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Commentary: Illinois Legislature should reverse closure of sites and parks

This article first appeared in the St. Louis Beacon: September 10, 2008 - Sept. 30 may be the last day of public access to the Dana-Thomas House in Springfield, Ill., Is that outrageous enough?

Well, that's also the last day for Fort de Chartres near Prairie du Rocher and the Carl Sandburg State Historic Site in Galesburg. Thirteen state historic sites in Illinois close that day, leaving 34 employees out of work.

The list of state historic sites that will close reads like a what's-what of the state's heritage; the closings affect sites connected to Frank Lloyd Wright and Carl Sandburg, to French colonization and to a former state capitol - and the Vandalia Statehouse.

One month later, 11 state parks will close and 39 additional state employees will be laid off. All of these closures come through the act of Illinois Gov. Rod Blagojevich, who, in a supposed attempt to balance the state's budget, could be throwing many of the state's most important physical and natural resources into permanent crisis.

Of course, Blagojevich and administrators at the Illinois State Historic Preservation Agency tell us that the cuts last only through the end of the year. The state legislature can restore the cuts when it passes the 2009 budget, says the governor coyly. In other words, if you don't get your beloved sites back, blame your state representative, not the governor.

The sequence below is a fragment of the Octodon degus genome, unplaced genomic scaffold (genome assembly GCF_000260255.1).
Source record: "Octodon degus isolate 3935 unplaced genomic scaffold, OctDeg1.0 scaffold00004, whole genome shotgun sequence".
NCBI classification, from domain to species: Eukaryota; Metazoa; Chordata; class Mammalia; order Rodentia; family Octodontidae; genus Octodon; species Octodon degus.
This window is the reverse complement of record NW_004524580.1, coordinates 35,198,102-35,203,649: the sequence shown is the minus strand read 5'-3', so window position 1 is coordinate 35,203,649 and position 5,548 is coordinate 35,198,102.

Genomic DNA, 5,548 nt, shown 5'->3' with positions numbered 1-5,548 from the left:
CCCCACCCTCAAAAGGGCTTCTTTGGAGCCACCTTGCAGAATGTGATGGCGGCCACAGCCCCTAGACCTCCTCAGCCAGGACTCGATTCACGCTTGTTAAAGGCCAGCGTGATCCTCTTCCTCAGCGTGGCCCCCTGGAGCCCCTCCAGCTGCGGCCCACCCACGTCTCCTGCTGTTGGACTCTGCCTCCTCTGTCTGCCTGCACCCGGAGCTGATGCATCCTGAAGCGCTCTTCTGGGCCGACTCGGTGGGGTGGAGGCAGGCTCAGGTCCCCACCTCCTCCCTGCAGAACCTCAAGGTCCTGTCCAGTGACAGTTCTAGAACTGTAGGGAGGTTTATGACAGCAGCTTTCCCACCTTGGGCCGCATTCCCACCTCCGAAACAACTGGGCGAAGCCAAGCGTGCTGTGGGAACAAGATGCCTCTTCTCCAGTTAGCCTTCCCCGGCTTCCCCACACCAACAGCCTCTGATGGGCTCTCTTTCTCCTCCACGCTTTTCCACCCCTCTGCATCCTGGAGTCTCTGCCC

The Illinois House, however, voted on Sept. 10 to restore the cuts, but the Senate still has to act and it's not scheduled to be in session until November. 

This politically cynical act won't even save that much money. The cuts in the state historic sites and parks net a savings of $19.5 million a year in a total state budget of $49.7 billion. Accompanying these cuts is $2 million cut from the Department of Family and Child Services -- again, an amount that seems arbitrarily selected. Blagojevich could have cut across the board or eliminated new projects such as the Mississippi River Bridge at St. Louis, to which Illinois is pledging nearly $50 million each year between 2010 and 2016. Instead, Blagojevich dug deep into historic sites and parks -- and for good reason.

The Illinois state historic sites program is one of the best in the Midwest. The state maintains more than 60 sites that attract 2.5 million visitors a year. In some parts of the state, historic sites are the backbone of tourism, bringing visitors who spend money at bed-and-breakfast inns, restaurants, gas stations and shops. In that light, the cuts are quite deliberately vicious. 

In Randolph County, just southeast of St. Louis, three sites are being closed: Fort de Chartres, Fort Kaskaskia and the Pierre Menard Home. Fort de Chartres and the Menard Home have achieved National Historic Landmark status, this country's highest recognition of cultural significance.